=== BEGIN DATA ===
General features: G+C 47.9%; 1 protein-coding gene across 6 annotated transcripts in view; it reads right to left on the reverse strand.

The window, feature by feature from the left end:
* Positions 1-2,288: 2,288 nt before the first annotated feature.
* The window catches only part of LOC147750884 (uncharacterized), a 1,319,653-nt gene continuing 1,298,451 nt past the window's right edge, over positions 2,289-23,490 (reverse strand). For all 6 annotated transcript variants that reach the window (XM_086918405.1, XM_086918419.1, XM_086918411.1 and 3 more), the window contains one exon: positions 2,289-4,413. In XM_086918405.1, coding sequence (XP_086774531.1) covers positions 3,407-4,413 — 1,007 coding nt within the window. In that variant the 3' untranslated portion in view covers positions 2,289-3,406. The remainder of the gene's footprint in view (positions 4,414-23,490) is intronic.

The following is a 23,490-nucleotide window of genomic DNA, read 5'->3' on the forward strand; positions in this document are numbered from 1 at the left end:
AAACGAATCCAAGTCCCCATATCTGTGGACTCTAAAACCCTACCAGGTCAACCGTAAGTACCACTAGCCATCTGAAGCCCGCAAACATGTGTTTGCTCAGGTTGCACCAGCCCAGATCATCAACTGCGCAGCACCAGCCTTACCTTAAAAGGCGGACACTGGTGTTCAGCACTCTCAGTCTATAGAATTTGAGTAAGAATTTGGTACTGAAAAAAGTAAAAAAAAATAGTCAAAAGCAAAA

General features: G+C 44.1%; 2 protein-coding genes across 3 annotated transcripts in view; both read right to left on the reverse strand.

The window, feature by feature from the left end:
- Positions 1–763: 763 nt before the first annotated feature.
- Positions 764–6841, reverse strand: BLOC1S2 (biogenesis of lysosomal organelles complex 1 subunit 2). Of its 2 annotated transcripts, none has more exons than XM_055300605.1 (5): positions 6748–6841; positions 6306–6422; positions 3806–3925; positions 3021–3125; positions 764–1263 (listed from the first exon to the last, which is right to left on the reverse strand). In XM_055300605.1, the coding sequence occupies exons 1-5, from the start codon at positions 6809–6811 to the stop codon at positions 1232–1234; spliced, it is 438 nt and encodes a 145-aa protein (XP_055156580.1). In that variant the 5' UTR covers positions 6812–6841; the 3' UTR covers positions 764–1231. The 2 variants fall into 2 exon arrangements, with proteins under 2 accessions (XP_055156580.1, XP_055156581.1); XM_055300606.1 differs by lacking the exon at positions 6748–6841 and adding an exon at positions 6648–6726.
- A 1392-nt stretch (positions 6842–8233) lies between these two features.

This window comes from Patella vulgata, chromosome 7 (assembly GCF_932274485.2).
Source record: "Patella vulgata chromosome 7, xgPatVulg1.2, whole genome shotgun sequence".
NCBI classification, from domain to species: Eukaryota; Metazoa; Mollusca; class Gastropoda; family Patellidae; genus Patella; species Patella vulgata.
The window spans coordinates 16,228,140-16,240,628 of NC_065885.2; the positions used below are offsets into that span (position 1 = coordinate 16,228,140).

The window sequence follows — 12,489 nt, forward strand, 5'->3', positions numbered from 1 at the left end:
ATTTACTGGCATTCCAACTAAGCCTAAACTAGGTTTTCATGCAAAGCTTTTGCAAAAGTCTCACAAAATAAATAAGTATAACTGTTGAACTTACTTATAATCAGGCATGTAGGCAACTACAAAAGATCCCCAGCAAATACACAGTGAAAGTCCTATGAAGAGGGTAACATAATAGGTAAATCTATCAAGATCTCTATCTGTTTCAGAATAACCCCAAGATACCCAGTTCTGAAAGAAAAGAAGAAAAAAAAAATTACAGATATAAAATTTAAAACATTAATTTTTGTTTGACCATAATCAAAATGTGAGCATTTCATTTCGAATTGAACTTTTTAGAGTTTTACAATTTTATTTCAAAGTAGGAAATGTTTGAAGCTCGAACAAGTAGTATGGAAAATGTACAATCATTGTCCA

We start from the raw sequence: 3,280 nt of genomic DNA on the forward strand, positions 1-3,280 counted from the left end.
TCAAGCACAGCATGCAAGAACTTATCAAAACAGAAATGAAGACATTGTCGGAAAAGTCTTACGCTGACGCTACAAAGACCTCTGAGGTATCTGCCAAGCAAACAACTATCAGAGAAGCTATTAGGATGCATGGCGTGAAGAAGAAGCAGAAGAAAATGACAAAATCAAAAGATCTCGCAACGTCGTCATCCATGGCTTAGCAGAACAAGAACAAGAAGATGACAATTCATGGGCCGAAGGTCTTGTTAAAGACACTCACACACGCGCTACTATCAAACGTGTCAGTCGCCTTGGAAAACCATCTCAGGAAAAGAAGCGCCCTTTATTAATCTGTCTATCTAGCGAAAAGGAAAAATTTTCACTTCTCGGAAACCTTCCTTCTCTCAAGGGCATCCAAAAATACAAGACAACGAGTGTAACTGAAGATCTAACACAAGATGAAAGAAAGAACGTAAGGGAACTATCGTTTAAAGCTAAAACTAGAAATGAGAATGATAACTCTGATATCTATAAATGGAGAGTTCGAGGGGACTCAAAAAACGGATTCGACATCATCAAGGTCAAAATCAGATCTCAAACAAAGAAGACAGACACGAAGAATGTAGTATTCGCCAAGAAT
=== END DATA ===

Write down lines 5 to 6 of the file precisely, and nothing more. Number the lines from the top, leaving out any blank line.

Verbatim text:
The following is a 23,490-nucleotide window of genomic DNA, read 5'->3' on the forward strand; positions in this document are numbered from 1 at the left end:
AAACGAATCCAAGTCCCCATATCTGTGGACTCTAAAACCCTACCAGGTCAACCGTAAGTACCACTAGCCATCTGAAGCCCGCAAACATGTGTTTGCTCAGGTTGCACCAGCCCAGATCATCAACTGCGCAGCACCAGCCTTACCTTAAAAGGCGGACACTGGTGTTCAGCACTCTCAGTCTATAGAATTTGAGTAAGAATTTGGTACTGAAAAAAGTAAAAAAAAATAGTCAAAAGCAAAA